N.H. Senate Votes on Series of Bills Targeting Women's Health

April 26, 2012 — The New Hampshire Senate on Wednesday debated a series of abortion- and reproductive health-related measures, rejecting several and advancing two, the Concord Monitor reports. The bills previously were approved by the House (Timmins, Concord Monitor, 4/26).

Senate lawmakers voted 17-6 to table a bill (HB 228) that would prohibit the distribution of public funds to any organization that provides abortion care. The legislation would end funding to six Planned Parenthood of Northern New England health centers, hosptials and several rural health clinics. State Health and Human Services Commissioner Nicholas Toumpas warned that the measure could jeopardize federal funding for New Hampshire's $1.4 billion Medicaid program, which receives about half of its money from federal government. An amendment recommended by a Senate committee would exempt hospitals from the bill's funding restrictions, a move that supporters argued would lessen the risk to the Medicaid program, but Toumpas disagreed. The full Senate did not vote on the amendment.

In addition, the Senate voted 12-11 to reject a bill (HB 1659) that would establish a 24-hour waiting period before women can obtain abortion care (Love, AP/Sea Coast Online, 4/26).

Two Bills Sent to Study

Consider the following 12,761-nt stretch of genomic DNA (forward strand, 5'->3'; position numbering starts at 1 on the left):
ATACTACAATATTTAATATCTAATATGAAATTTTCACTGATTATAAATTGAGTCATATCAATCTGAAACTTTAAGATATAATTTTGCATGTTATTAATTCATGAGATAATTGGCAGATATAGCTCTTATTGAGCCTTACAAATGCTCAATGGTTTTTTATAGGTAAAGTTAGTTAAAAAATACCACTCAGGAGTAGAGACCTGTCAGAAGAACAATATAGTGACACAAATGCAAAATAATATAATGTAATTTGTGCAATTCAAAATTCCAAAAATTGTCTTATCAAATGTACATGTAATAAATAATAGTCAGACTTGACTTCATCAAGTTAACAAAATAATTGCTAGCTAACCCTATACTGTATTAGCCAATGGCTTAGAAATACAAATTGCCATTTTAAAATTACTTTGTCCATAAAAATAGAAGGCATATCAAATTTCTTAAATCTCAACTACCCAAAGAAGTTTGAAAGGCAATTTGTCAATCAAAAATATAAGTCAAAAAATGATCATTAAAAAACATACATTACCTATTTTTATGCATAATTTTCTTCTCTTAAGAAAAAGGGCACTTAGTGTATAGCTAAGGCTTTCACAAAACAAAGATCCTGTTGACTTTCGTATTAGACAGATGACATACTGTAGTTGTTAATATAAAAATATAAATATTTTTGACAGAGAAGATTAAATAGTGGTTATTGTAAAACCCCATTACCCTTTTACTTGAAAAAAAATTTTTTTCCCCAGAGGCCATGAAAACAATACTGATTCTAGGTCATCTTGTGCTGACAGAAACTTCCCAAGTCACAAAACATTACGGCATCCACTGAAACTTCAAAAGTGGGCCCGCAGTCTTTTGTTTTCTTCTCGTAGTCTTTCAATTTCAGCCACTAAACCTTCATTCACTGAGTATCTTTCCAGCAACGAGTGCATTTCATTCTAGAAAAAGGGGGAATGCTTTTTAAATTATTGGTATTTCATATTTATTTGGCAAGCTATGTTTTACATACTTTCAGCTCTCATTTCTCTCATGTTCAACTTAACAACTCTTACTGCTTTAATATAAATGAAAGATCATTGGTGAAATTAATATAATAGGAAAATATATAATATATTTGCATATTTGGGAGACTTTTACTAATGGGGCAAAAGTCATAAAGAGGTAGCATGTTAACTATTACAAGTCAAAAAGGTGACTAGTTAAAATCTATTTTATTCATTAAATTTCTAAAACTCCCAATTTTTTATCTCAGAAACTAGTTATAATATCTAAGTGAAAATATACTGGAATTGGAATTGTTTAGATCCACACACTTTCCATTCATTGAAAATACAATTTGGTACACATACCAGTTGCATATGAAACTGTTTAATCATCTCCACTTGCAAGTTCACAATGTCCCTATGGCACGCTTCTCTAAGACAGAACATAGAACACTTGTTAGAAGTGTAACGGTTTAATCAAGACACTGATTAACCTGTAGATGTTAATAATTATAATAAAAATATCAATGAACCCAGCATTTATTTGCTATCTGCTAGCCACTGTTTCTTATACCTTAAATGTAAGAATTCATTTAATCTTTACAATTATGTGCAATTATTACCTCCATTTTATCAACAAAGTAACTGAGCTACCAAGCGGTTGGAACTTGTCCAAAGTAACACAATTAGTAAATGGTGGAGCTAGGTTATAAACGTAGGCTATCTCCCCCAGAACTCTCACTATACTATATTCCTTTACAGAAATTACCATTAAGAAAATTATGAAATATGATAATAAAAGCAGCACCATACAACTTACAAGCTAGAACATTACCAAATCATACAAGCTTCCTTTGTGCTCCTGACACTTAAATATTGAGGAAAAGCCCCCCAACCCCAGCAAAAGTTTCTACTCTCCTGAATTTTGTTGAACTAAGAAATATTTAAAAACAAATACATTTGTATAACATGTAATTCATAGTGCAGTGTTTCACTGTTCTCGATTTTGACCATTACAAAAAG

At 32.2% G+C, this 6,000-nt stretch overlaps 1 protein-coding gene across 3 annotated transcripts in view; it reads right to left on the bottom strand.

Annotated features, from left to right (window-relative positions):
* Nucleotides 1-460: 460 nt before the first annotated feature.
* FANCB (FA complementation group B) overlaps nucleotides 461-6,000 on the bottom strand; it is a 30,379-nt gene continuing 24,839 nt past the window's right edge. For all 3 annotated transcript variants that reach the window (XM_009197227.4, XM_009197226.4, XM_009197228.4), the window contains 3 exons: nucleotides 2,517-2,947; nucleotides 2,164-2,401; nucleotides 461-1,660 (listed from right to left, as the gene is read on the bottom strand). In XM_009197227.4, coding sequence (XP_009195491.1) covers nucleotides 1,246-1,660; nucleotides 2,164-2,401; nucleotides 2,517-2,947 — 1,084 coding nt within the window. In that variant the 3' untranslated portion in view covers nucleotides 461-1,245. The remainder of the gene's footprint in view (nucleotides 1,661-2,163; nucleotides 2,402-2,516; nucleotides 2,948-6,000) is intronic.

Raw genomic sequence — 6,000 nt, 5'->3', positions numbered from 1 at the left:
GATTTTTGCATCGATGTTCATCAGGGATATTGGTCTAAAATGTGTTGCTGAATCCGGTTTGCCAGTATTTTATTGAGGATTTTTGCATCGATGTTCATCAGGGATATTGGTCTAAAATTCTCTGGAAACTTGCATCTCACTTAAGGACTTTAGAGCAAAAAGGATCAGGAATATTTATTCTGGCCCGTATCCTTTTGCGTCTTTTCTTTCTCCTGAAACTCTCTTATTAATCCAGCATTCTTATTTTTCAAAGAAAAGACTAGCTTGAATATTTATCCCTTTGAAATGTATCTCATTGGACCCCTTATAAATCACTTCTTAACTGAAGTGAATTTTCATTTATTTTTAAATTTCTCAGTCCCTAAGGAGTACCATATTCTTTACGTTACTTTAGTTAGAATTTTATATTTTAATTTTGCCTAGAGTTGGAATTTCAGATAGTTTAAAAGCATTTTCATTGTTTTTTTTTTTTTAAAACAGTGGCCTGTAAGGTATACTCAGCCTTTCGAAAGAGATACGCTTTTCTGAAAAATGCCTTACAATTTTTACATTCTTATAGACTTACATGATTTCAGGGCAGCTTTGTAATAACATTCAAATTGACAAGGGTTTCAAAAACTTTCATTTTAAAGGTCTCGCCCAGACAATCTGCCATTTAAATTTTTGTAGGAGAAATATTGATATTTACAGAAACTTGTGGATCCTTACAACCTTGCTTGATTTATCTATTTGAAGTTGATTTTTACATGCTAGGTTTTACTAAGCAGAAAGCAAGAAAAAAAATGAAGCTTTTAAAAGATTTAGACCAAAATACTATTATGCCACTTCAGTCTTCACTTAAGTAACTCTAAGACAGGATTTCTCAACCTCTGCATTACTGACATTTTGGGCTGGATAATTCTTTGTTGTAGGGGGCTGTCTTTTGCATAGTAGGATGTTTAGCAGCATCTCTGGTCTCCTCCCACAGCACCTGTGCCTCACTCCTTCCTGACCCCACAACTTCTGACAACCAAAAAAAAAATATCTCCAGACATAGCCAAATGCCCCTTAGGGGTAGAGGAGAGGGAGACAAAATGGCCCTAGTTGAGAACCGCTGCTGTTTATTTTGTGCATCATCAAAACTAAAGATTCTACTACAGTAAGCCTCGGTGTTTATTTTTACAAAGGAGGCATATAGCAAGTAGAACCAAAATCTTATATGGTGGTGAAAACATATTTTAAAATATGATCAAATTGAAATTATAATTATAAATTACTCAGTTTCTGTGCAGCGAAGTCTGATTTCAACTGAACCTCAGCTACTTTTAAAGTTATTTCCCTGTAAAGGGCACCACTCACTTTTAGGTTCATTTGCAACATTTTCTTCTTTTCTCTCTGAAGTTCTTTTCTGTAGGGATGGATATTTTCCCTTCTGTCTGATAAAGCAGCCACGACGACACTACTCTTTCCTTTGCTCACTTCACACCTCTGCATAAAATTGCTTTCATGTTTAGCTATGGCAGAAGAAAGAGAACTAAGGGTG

Lawmakers voted 19-4 to study a measure (HB 1546) that would allow employers with a religious objection to refuse to cover birth control. They also voted 15-8 to study a measure (HB 1660) that would ban abortion after 20 weeks of gestation (Concord Monitor, 4/26).

According to the AP/Sea Coast Online, it is unusual for the Senate to study bills, and many considered the votes a way to kill the bills.

Two Bills Advance

By an 18-5 vote, lawmakers approved a bill (HB 1679) that would prohibit the procedure abortion-rights opponents call "partial-birth abortion," which already is prohibited under federal law. The bill was sent back to the House with amendments.

The Senate also voted to create a committee that would be charged with collecting abortion statistics. The measure now goes to Gov. John Lynch (D) (AP/Sea Coast Online, 4/26).

House Lawmakers React

Upset about the Senate's response to the bills and other measures not related to women's health, House lawmakers on Wednesday pledged to block several Senate bills until the chamber takes their bills "seriously" (Concord Monitor, 4/26). They also added the 24-hour waiting period proposal as an amendment to an unrelated business tax credit bill (Landrigan, Nashua Telegraph, 4/26).